Which is your strongest domain: What about your students? Where are the strengths and weaknesses of your students in terms of the domains: Assessment Assessment is the process of gathering, measuring, analyzing, and reporting data on a students' learning.
Creating an Authentic Task If you completed Step 1 identify your standards successfully, then the remaining three steps, particularly this one, will be much easier. With each step it is helpful to return to your goals and standards for direction.
For example, imagine that one of your standards is Students will describe the geographic, economic, social and political consequences of the Revolutionary War.
In Step 2, you want to find a way students can demonstrate that they are fully capable of meeting the standard. The language of a well-written standard can spell out what a task should ask students to do to demonstrate their mastery of it.
For the above standard it is as simple as saying the task should ask students to describe the geographic, economic, social and political consequences of the Revolutionary War.
That might take the form of an analytic paper you assign, a multimedia presentation students develop individually or collaborativelya debate they participate in or even an essay question on a test.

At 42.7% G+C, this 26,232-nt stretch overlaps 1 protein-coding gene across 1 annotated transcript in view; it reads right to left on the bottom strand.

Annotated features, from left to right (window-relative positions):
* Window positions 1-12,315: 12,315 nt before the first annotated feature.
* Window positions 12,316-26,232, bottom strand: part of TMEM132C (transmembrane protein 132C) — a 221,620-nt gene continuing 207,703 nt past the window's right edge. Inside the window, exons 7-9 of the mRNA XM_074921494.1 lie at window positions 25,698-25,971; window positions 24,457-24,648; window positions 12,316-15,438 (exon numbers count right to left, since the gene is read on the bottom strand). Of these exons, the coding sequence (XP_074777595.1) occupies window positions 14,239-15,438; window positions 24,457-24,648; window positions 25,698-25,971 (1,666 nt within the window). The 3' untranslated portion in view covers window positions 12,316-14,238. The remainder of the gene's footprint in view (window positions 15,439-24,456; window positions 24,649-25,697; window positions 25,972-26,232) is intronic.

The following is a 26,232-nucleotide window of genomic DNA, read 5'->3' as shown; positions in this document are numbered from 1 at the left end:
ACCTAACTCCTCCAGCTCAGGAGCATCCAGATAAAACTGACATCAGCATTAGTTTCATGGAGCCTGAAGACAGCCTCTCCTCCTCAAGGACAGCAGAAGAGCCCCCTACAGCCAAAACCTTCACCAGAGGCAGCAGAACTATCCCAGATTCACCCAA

I thought the idea of Authentic Assessment was to get away from tests. Rather, they complement each other. Each typically serves different assessment needs, so a combination of the two is often appropriate. Second, if you read the section on Authentic Tasks I mentioned above and I am beginning to doubt you did: Specifically, essay questions are constructed-response items.
That is, in response to a prompt, students construct an answer out of old and new knowledge. Since there is no one exact answer to these prompts, students are constructing new knowledge that likely differs slightly or significantly from that constructed by other students.
Typically, constructed response prompts are narrowly conceived, delivered at or near the same time a response is expected and are limited in length.
However, the fact that students must construct new knowledge means that at least some of their thinking must be revealed. As opposed to selected response items, the teachers gets to look inside the head a little with constructed response answers. Furthermore, explaining or analyzing as one might do in an essay answer replicates a real-world skill one frequently uses.
On the other hand, answering a question such as Which of the following is a geographical consequence of the Revolutionary War? And, circling a correct answer is not a significant challenge that workers or citizens commonly face in the real world.
So, yes, it can be that easy to construct an authentic assessment. In fact, you probably recognize that some of your current assessments are authentic or performance-based ones. Moreover, I am guessing that you feel you get a better sense of your students' ability to apply what they have learned through your authentic assessments than from your traditional assessments.
Look at your Standards What if you do not currently have an authentic assessment for a particular standard?